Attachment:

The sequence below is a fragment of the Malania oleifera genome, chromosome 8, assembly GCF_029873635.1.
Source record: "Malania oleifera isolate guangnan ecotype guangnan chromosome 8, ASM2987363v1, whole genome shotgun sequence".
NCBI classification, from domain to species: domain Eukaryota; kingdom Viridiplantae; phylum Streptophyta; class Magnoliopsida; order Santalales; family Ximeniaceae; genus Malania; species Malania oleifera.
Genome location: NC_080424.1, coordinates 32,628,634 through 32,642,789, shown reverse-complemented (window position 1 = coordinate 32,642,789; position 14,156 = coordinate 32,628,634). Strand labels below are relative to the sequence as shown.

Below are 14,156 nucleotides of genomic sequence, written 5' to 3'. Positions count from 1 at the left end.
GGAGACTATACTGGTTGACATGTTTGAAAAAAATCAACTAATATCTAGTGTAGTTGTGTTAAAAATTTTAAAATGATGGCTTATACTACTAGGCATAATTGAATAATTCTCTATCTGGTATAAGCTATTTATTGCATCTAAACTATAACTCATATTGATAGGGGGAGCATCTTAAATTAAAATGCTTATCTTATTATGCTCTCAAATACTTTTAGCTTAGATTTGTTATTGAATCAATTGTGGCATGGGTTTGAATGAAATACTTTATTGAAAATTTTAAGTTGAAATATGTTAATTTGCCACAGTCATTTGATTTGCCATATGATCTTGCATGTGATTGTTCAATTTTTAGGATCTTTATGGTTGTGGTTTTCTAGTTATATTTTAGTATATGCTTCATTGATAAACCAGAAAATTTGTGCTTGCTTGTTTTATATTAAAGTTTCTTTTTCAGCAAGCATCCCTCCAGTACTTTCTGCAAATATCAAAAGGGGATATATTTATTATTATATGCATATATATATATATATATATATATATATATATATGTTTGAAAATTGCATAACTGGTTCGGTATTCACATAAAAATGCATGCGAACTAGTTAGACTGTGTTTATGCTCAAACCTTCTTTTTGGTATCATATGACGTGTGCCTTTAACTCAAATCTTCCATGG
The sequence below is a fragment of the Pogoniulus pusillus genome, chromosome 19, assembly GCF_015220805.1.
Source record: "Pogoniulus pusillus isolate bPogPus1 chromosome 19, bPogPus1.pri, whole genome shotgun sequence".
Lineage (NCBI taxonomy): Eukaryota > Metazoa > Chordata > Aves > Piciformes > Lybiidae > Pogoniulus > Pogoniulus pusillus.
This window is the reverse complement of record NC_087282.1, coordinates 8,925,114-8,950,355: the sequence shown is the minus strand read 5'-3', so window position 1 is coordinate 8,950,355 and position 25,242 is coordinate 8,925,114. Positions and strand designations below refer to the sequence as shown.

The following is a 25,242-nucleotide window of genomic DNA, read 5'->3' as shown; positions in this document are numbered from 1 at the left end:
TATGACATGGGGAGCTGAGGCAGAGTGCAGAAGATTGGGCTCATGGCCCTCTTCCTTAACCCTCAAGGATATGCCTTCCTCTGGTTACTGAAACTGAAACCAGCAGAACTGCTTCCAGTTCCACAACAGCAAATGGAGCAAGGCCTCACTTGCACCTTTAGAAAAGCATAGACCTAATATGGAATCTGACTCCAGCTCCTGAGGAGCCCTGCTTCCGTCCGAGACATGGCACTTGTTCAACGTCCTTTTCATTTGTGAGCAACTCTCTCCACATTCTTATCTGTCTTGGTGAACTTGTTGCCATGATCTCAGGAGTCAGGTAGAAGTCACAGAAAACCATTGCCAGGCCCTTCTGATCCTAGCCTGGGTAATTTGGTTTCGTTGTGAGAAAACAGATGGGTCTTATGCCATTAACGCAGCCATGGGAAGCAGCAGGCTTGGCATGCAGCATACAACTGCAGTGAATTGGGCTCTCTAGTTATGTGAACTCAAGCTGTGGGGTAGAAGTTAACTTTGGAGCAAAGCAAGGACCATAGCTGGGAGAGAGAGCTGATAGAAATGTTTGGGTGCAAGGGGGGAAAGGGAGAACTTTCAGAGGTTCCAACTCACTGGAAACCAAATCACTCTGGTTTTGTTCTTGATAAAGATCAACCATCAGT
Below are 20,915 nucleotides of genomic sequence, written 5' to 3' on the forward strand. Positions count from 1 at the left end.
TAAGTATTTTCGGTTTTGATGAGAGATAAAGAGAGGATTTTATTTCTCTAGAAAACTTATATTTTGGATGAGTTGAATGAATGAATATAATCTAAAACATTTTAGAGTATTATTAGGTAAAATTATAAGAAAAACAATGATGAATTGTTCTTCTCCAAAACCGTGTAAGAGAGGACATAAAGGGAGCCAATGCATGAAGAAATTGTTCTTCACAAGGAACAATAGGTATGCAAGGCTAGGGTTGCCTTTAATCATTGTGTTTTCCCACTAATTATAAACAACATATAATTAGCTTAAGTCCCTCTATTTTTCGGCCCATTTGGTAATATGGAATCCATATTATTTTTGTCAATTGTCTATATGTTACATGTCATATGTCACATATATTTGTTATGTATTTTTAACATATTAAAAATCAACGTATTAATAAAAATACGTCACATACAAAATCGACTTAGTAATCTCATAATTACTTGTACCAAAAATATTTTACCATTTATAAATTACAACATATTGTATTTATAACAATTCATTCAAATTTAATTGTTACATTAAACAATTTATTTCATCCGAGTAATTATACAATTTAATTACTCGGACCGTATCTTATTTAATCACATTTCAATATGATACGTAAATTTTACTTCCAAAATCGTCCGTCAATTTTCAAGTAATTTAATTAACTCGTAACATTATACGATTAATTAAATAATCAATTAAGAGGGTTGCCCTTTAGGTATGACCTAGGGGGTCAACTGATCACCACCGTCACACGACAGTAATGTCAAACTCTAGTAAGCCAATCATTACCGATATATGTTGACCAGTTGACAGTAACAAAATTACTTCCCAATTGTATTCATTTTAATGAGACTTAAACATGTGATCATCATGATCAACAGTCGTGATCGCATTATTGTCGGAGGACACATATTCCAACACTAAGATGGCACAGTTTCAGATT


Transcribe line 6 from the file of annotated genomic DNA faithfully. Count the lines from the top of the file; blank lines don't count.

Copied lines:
GGAGACTATACTGGTTGACATGTTTGAAAAAAATCAACTAATATCTAGTGTAGTTGTGTTAAAAATTTTAAAATGATGGCTTATACTACTAGGCATAATTGAATAATTCTCTATCTGGTATAAGCTATTTATTGCATCTAAACTATAACTCATATTGATAGGGGGAGCATCTTAAATTAAAATGCTTATCTTATTATGCTCTCAAATACTTTTAGCTTAGATTTGTTATTGAATCAATTGTGGCATGGGTTTGAATGAAATACTTTATTGAAAATTTTAAGTTGAAATATGTTAATTTGCCACAGTCATTTGATTTGCCATATGATCTTGCATGTGATTGTTCAATTTTTAGGATCTTTATGGTTGTGGTTTTCTAGTTATATTTTAGTATATGCTTCATTGATAAACCAGAAAATTTGTGCTTGCTTGTTTTATATTAAAGTTTCTTTTTCAGCAAGCATCCCTCCAGTACTTTCTGCAAATATCAAAAGGGGATATATTTATTATTATATGCATATATATATATATATATATATATATATATATATGTTTGAAAATTGCATAACTGGTTCGGTATTCACATAAAAATGCATGCGAACTAGTTAGACTGTGTTTATGCTCAAACCTTCTTTTTGGTATCATATGACGTGTGCCTTTAACTCAAATCTTCCATGG